CARACAS, Venezuela, July 29 (UPI) -- Integration was the watchword of last week's South American regional summit in Guayaquil, Ecuador, and, as at previous summits, the most radical advocates of greater economic and political unity were the members of the Venezuelan delegation and, in particular, President Hugo Chavez.
Chavez counts himself as a disciple of Simon Bolivar, the Venezuelan-born leader who liberated South America from Spanish colonial rule in the 19th century. Bolivar opted to replace the Spanish empire with a federal superstate in the region, although the individual republics soon opted for full independence. Despite the historical failure of his hero's dream, Chavez and his "Bolivarian" government in Venezuela remain heavily committed to the cause of regional integration, which they believe will create a powerful trading bloc able to negotiate on a more equal footing with the United States and the European Union.
There are two regional trading blocs in South America: the Southern Common Market (Mercosur), which groups Argentina, Brazil, Paraguay and Uruguay, with Bolivia and Chile as associate members, and the Andean Community of Nations (CAN), which links Bolivia, Colombia, Ecuador, Peru and Venezuela.
The ongoing negotiations between Mercosur and the CAN were a hot topic at the Guayaquil summit and in their final communique, the 12 heads of state expressed their hope that negotiations on the integration of the two groups would be complete by the end of 2002.
Chavez called for greater urgency in the talks and immediately set the prospect of their successful completion in the context of Bolivar's dream of greater independence for Latin American from the United States and Western Europe.
"He (Bolivar) said the nations of the south should form a single political body. Uniting will give the region greater political, economic and military strength and allow us to negotiate as equals in times of war and peace," Chavez said upon his arrival at the summit.
"His (Bolivar's) vision was that the world should be multipolar and this is beginning to happen. Bolivar is returning once again," Chavez added.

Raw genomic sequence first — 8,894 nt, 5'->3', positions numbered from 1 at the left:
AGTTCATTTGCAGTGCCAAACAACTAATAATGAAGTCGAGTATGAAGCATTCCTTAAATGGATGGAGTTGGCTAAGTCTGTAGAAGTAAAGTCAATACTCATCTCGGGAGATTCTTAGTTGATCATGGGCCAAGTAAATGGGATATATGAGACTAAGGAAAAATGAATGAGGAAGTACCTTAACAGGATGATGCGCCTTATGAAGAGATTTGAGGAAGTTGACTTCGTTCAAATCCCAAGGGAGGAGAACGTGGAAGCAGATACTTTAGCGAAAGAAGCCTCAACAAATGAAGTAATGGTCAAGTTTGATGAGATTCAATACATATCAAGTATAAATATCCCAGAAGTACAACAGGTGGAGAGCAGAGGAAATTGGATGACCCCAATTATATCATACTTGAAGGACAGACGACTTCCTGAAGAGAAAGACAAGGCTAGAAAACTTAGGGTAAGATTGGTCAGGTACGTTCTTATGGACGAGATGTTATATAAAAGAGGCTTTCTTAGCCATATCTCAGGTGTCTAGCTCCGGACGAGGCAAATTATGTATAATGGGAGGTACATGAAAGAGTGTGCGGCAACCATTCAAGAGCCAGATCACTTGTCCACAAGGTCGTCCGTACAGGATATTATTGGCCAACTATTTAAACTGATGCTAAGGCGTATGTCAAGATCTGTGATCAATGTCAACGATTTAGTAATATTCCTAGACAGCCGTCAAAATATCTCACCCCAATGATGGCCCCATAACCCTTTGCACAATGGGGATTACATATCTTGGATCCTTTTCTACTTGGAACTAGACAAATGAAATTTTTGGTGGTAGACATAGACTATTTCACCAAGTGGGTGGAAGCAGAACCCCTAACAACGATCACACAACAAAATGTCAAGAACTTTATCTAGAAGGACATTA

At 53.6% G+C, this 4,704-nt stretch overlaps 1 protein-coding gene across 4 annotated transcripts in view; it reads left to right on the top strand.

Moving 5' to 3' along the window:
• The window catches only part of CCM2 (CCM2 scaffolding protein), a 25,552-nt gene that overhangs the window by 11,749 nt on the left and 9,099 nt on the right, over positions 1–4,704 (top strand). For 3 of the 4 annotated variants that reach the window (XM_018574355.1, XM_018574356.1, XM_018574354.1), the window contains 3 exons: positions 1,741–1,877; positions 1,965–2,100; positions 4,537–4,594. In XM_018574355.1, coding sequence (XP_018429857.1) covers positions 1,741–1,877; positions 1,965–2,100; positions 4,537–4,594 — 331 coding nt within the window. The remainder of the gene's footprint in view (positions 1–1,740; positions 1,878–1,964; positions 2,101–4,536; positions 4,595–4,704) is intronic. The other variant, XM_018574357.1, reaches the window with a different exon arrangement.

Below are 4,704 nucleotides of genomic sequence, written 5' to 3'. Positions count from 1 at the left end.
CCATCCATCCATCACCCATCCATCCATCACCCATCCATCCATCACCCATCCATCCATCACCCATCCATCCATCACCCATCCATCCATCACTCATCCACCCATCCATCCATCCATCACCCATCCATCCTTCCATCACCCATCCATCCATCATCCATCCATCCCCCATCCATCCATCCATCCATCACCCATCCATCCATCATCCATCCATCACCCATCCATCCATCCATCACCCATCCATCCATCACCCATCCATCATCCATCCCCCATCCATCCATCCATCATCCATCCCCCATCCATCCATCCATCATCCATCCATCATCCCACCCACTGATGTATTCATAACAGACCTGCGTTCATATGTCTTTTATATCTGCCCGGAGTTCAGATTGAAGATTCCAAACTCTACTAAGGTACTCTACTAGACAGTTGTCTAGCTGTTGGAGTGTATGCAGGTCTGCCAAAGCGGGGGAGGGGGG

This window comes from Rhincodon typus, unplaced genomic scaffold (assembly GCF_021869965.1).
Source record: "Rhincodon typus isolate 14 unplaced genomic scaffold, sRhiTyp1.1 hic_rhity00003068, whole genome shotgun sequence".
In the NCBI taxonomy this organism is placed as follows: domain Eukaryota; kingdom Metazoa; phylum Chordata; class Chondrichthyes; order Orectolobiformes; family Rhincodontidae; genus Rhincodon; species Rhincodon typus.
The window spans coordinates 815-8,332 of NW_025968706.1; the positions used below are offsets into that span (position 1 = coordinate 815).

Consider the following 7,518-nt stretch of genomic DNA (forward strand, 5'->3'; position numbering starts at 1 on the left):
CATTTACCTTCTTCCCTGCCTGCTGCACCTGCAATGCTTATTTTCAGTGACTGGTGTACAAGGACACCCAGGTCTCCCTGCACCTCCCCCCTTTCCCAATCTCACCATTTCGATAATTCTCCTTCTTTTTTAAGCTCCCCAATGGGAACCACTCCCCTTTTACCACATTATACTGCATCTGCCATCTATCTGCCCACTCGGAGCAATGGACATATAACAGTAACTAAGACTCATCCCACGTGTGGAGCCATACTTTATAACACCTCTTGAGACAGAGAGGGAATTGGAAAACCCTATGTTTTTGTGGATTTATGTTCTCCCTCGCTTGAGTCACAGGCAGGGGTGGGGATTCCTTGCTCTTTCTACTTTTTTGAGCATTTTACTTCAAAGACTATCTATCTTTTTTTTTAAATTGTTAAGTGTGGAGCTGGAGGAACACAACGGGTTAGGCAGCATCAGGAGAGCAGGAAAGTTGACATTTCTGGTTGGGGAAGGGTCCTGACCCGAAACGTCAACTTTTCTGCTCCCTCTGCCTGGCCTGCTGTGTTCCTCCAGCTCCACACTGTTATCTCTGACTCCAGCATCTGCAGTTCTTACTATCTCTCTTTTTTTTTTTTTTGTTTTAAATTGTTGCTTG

Despite the almost mystical tones in which the Venezuelan president discusses "the Bolivarian dream," the Chavez government has made several concrete proposals as to how increased regional unity might be achieved. Perhaps the most ambitious proposal to date was Chavez's suggestion during the Guayaquil summit that the South American nations should create a single multinational company to exploit all the region's petroleum and gas reserves.
"Venezuela has petroleum and gas; so do Ecuador, Brazil, Colombia, Bolivia, and so why shouldn't we form something like a PetroAmerica company?" Chavez asked. "It would be a multinational oil, gas and energy producer. This is a fascinating idea. There is strength in union, and energy is one of the most important factors in the world's future development." Chavez's proposal raised eyebrows not only in Guayaquil but also among analysts around the world. A company made up among others of Venezuela's PDVSA, Brazil's Petrobras and Colombia's Ecopetrol would indeed be a giant player in the world hydrocarbon market, but the practical difficulties surrounding the creation of such a company seem insuperable in the extreme. The Latin American press has responded with skepticism to the idea, asking who would administer the new company and who would scrutinize the administrators. Other issues include how company profits would be divided. For example, would all the South American countries benefit from the regionwide company, irrespective of whether they possess hydrocarbon reserves?
The political difficulties surrounding the proposal also seem insurmountable. Venezuela, for instance, has the largest proven oil reserves in the Western Hemisphere, and most Venezuelans would naturally be reluctant to share the benefits of this privileged position with their regional neighbors when one-fourth of Venezuelans are still living on less than $1 per day.
It seems highly likely that Chavez's PetroAmerica will never even get to the drawing board, but the Venezuelan government is unlikely to be discouraged, and has made the quest for regional integration one of its key foreign policy and economic objectives.
Venezuela's Minister of Planning and Development Felipe Perez said Sunday that he believed the emphasis on integration at the Guayaquil summit had shown that Chavez "is no longer a voice in the wilderness" and that integrationism now "enjoys crucial support at presidential level." Perez said Venezuela would keep lobbying its regional partners to invest in creating regional transport, power and communications connections, which he said would boost South America's economy and encourage further political integration.
"We are already talking about the definite possibility, as a forthcoming project, of monetary integration," the minister revealed.
Perez said progress was also likely in the near future on the creation of a Regional Financial Stability Fund, which would act as an alternative within South America to the International Monetary Fund, which has been fiercely criticized in the region for its handling of the Argentine crisis.
The minister said Brazil and Argentina should lend their weight to the existing lending fund administered by the Andean Community in order to strengthen the fund and make it able to intervene and shore up failing regional economies.
"Those people who keep proposing neo-liberal systems are already rather devalued, and in their place a new integrationist spirit is growing," Perez said. "We know that we can achieve this aim ourselves via regional cooperation but still respecting the rest of the world."
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